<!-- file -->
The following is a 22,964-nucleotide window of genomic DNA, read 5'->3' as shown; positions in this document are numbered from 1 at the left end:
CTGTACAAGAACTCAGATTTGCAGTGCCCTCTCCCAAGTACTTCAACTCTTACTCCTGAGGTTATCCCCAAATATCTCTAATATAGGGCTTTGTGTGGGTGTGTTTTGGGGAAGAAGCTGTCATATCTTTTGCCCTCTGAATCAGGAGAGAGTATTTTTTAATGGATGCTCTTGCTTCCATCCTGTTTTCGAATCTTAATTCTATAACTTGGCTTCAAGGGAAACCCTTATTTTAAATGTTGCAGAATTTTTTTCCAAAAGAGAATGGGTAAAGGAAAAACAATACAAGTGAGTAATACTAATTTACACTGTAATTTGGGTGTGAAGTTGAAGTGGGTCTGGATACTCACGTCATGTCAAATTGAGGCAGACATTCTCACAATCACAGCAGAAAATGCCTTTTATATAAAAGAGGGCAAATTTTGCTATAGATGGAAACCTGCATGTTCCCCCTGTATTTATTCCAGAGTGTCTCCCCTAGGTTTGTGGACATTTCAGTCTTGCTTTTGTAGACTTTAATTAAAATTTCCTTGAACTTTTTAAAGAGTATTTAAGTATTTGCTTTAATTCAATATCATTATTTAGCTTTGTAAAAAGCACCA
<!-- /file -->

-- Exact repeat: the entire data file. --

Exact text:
The following is a 22,964-nucleotide window of genomic DNA, read 5'->3' as shown; positions in this document are numbered from 1 at the left end:
CTGTACAAGAACTCAGATTTGCAGTGCCCTCTCCCAAGTACTTCAACTCTTACTCCTGAGGTTATCCCCAAATATCTCTAATATAGGGCTTTGTGTGGGTGTGTTTTGGGGAAGAAGCTGTCATATCTTTTGCCCTCTGAATCAGGAGAGAGTATTTTTTAATGGATGCTCTTGCTTCCATCCTGTTTTCGAATCTTAATTCTATAACTTGGCTTCAAGGGAAACCCTTATTTTAAATGTTGCAGAATTTTTTTCCAAAAGAGAATGGGTAAAGGAAAAACAATACAAGTGAGTAATACTAATTTACACTGTAATTTGGGTGTGAAGTTGAAGTGGGTCTGGATACTCACGTCATGTCAAATTGAGGCAGACATTCTCACAATCACAGCAGAAAATGCCTTTTATATAAAAGAGGGCAAATTTTGCTATAGATGGAAACCTGCATGTTCCCCCTGTATTTATTCCAGAGTGTCTCCCCTAGGTTTGTGGACATTTCAGTCTTGCTTTTGTAGACTTTAATTAAAATTTCCTTGAACTTTTTAAAGAGTATTTAAGTATTTGCTTTAATTCAATATCATTATTTAGCTTTGTAAAAAGCACCA